Sat, Dec 29, 2018 - Page 6 News List

Chinese State Council tells government agencies to get online presence in line

Reuters, BEIJING and SHANGHAI

The Chinese State Council has warned government departments to clean up their social media image amid a drive to bolster the government’s online presence to help reach tech-savvy young people who get their information from smartphones.

The Cabinet late on Thursday issued the guidelines, saying that authorities’ social media presence needed more regulation and vowed to clean up dormant “zombie” accounts and “shocking” comment from official channels.

“This has a negative impact on the image and the public trust in the government,” the Cabinet said on its Web site.

Government bodies have been pushing into social media as a way to reach younger people, who get most information from platforms like Tencent’s messaging app WeChat, microblogging platform Sina Weibo or newer services such as news aggregator Toutiao.

The government is also trying to get a tighter grip on the dissemination of information to the public more broadly, and has been tightening regulations on financial news and reining in bloggers and livestream artists.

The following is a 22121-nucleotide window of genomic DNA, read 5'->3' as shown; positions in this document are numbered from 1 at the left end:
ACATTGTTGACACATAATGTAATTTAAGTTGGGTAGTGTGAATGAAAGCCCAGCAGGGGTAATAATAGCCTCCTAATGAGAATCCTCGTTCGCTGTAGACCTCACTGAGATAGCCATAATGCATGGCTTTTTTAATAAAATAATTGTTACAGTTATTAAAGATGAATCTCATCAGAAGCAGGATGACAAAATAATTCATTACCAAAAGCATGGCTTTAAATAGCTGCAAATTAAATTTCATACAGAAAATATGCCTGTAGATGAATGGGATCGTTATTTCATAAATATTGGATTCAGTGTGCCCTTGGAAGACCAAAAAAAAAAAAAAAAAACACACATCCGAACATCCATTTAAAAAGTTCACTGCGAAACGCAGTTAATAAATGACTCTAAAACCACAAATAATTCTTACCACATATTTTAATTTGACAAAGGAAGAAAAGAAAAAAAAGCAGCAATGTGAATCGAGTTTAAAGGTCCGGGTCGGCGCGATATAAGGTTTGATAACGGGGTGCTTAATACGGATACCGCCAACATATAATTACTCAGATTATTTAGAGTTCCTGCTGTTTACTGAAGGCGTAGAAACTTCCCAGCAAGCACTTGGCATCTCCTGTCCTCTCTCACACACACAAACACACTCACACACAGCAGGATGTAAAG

Government accounts “cannot express any personal emotions or opinions, and normally should only repost information from government Web sites or from sources recognized by government,” the State Council said.

Authorities were also forbidden from fabricating social media data or paying for fake followers, it said.

In July, a verified microblogging account of the Yueyang Municipal Government in Hunan Province called a netizen an “environment protection bitch” in a repost responding to concern about a waste incineration plant.

It later issued an apology.

Certain official agencies have large followings online, including the Chinese Communist Party’s Youth League, which has 7.7 million followers on Sina Weibo.

Over the past couple of years, government agencies have been expanding beyond Sina Weibo, with forays onto video sites like Bilibili and Bytedance’s Douyin, also known as TikTok.

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